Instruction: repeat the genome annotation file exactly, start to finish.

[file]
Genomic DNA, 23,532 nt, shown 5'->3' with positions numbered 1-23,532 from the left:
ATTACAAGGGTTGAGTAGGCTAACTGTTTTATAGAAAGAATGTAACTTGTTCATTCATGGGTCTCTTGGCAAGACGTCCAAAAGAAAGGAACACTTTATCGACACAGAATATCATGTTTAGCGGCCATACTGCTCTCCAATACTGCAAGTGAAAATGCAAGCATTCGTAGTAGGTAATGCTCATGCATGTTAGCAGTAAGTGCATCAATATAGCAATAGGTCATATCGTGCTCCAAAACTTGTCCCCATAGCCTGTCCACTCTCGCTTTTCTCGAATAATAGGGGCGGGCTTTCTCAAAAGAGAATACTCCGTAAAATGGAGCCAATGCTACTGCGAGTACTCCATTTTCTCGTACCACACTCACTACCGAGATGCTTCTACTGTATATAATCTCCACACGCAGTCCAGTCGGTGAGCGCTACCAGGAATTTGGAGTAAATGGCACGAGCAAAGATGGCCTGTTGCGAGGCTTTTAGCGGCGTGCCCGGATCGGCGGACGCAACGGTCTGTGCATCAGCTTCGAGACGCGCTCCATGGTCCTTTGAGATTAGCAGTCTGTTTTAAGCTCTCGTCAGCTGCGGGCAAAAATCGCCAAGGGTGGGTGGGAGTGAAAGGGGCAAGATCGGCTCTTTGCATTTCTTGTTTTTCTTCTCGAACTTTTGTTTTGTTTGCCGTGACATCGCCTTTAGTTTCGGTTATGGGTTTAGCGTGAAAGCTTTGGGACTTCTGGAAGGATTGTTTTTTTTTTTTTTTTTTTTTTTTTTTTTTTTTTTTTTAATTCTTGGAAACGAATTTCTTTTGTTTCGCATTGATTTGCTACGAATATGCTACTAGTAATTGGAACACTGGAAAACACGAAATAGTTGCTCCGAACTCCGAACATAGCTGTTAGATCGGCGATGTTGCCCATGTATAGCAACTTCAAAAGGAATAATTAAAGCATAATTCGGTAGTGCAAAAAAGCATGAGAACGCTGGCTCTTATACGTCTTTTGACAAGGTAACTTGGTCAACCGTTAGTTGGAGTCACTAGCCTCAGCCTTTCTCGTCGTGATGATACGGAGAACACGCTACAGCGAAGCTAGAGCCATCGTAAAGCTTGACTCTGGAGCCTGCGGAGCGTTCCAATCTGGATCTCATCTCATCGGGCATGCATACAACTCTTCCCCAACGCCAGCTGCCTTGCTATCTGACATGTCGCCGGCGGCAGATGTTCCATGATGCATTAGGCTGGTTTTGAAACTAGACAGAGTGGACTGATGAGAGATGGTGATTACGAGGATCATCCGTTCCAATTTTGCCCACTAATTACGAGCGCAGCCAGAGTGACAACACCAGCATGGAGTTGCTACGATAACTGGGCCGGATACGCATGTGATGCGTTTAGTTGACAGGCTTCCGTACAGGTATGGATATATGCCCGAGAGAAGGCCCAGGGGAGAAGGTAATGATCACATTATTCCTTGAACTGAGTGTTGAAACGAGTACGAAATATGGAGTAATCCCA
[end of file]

Genomic DNA, 23,532 nt, shown 5'->3' with positions numbered 1-23,532 from the left:
ATTACAAGGGTTGAGTAGGCTAACTGTTTTATAGAAAGAATGTAACTTGTTCATTCATGGGTCTCTTGGCAAGACGTCCAAAAGAAAGGAACACTTTATCGACACAGAATATCATGTTTAGCGGCCATACTGCTCTCCAATACTGCAAGTGAAAATGCAAGCATTCGTAGTAGGTAATGCTCATGCATGTTAGCAGTAAGTGCATCAATATAGCAATAGGTCATATCGTGCTCCAAAACTTGTCCCCATAGCCTGTCCACTCTCGCTTTTCTCGAATAATAGGGGCGGGCTTTCTCAAAAGAGAATACTCCGTAAAATGGAGCCAATGCTACTGCGAGTACTCCATTTTCTCGTACCACACTCACTACCGAGATGCTTCTACTGTATATAATCTCCACACGCAGTCCAGTCGGTGAGCGCTACCAGGAATTTGGAGTAAATGGCACGAGCAAAGATGGCCTGTTGCGAGGCTTTTAGCGGCGTGCCCGGATCGGCGGACGCAACGGTCTGTGCATCAGCTTCGAGACGCGCTCCATGGTCCTTTGAGATTAGCAGTCTGTTTTAAGCTCTCGTCAGCTGCGGGCAAAAATCGCCAAGGGTGGGTGGGAGTGAAAGGGGCAAGATCGGCTCTTTGCATTTCTTGTTTTTCTTCTCGAACTTTTGTTTTGTTTGCCGTGACATCGCCTTTAGTTTCGGTTATGGGTTTAGCGTGAAAGCTTTGGGACTTCTGGAAGGATTGTTTTTTTTTTTTTTTTTTTTTTTTTTTTTTTTTTTTTTAATTCTTGGAAACGAATTTCTTTTGTTTCGCATTGATTTGCTACGAATATGCTACTAGTAATTGGAACACTGGAAAACACGAAATAGTTGCTCCGAACTCCGAACATAGCTGTTAGATCGGCGATGTTGCCCATGTATAGCAACTTCAAAAGGAATAATTAAAGCATAATTCGGTAGTGCAAAAAAGCATGAGAACGCTGGCTCTTATACGTCTTTTGACAAGGTAACTTGGTCAACCGTTAGTTGGAGTCACTAGCCTCAGCCTTTCTCGTCGTGATGATACGGAGAACACGCTACAGCGAAGCTAGAGCCATCGTAAAGCTTGACTCTGGAGCCTGCGGAGCGTTCCAATCTGGATCTCATCTCATCGGGCATGCATACAACTCTTCCCCAACGCCAGCTGCCTTGCTATCTGACATGTCGCCGGCGGCAGATGTTCCATGATGCATTAGGCTGGTTTTGAAACTAGACAGAGTGGACTGATGAGAGATGGTGATTACGAGGATCATCCGTTCCAATTTTGCCCACTAATTACGAGCGCAGCCAGAGTGACAACACCAGCATGGAGTTGCTACGATAACTGGGCCGGATACGCATGTGATGCGTTTAGTTGACAGGCTTCCGTACAGGTATGGATATATGCCCGAGAGAAGGCCCAGGGGAGAAGGTAATGATCACATTATTCCTTGAACTGAGTGTTGAAACGAGTACGAAATATGGAGTAATCCCA